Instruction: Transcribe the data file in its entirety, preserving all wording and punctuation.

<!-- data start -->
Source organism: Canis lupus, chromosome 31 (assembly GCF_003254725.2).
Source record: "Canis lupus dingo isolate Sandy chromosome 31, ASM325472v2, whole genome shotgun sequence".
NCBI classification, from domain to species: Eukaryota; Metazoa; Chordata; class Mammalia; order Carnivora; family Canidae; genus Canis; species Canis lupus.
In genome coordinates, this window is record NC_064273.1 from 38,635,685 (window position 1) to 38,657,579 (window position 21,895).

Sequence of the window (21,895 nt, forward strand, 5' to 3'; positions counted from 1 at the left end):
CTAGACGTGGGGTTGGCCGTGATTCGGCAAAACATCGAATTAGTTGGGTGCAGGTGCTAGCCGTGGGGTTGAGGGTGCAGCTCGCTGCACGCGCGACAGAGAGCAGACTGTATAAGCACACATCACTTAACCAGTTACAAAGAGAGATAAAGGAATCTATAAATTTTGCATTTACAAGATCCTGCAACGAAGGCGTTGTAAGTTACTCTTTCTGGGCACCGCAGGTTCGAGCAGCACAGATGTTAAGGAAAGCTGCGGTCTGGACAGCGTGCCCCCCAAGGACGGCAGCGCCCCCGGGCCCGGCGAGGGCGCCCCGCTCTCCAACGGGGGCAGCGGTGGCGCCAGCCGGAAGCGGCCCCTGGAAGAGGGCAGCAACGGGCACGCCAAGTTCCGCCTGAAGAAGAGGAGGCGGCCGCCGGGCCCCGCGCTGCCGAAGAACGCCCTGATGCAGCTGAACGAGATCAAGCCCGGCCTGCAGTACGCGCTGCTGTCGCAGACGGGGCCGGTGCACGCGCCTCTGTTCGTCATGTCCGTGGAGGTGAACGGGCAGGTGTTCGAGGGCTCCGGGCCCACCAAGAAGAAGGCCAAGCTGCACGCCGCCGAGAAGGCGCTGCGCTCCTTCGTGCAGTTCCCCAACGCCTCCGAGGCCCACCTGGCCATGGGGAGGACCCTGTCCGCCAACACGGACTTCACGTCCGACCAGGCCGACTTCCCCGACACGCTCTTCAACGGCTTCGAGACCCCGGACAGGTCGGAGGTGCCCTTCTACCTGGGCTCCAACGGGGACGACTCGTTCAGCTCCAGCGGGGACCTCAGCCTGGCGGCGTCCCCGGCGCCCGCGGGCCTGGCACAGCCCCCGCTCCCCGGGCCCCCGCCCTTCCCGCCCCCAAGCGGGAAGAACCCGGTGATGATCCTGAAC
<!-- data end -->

Source organism: Canis lupus, chromosome 31 (assembly GCF_003254725.2).
Source record: "Canis lupus dingo isolate Sandy chromosome 31, ASM325472v2, whole genome shotgun sequence".
NCBI classification, from domain to species: Eukaryota; Metazoa; Chordata; class Mammalia; order Carnivora; family Canidae; genus Canis; species Canis lupus.
In genome coordinates, this window is record NC_064273.1 from 38,635,685 (window position 1) to 38,657,579 (window position 21,895).

Sequence of the window (21,895 nt, forward strand, 5' to 3'; positions counted from 1 at the left end):
CTAGACGTGGGGTTGGCCGTGATTCGGCAAAACATCGAATTAGTTGGGTGCAGGTGCTAGCCGTGGGGTTGAGGGTGCAGCTCGCTGCACGCGCGACAGAGAGCAGACTGTATAAGCACACATCACTTAACCAGTTACAAAGAGAGATAAAGGAATCTATAAATTTTGCATTTACAAGATCCTGCAACGAAGGCGTTGTAAGTTACTCTTTCTGGGCACCGCAGGTTCGAGCAGCACAGATGTTAAGGAAAGCTGCGGTCTGGACAGCGTGCCCCCCAAGGACGGCAGCGCCCCCGGGCCCGGCGAGGGCGCCCCGCTCTCCAACGGGGGCAGCGGTGGCGCCAGCCGGAAGCGGCCCCTGGAAGAGGGCAGCAACGGGCACGCCAAGTTCCGCCTGAAGAAGAGGAGGCGGCCGCCGGGCCCCGCGCTGCCGAAGAACGCCCTGATGCAGCTGAACGAGATCAAGCCCGGCCTGCAGTACGCGCTGCTGTCGCAGACGGGGCCGGTGCACGCGCCTCTGTTCGTCATGTCCGTGGAGGTGAACGGGCAGGTGTTCGAGGGCTCCGGGCCCACCAAGAAGAAGGCCAAGCTGCACGCCGCCGAGAAGGCGCTGCGCTCCTTCGTGCAGTTCCCCAACGCCTCCGAGGCCCACCTGGCCATGGGGAGGACCCTGTCCGCCAACACGGACTTCACGTCCGACCAGGCCGACTTCCCCGACACGCTCTTCAACGGCTTCGAGACCCCGGACAGGTCGGAGGTGCCCTTCTACCTGGGCTCCAACGGGGACGACTCGTTCAGCTCCAGCGGGGACCTCAGCCTGGCGGCGTCCCCGGCGCCCGCGGGCCTGGCACAGCCCCCGCTCCCCGGGCCCCCGCCCTTCCCGCCCCCAAGCGGGAAGAACCCGGTGATGATCCTGAAC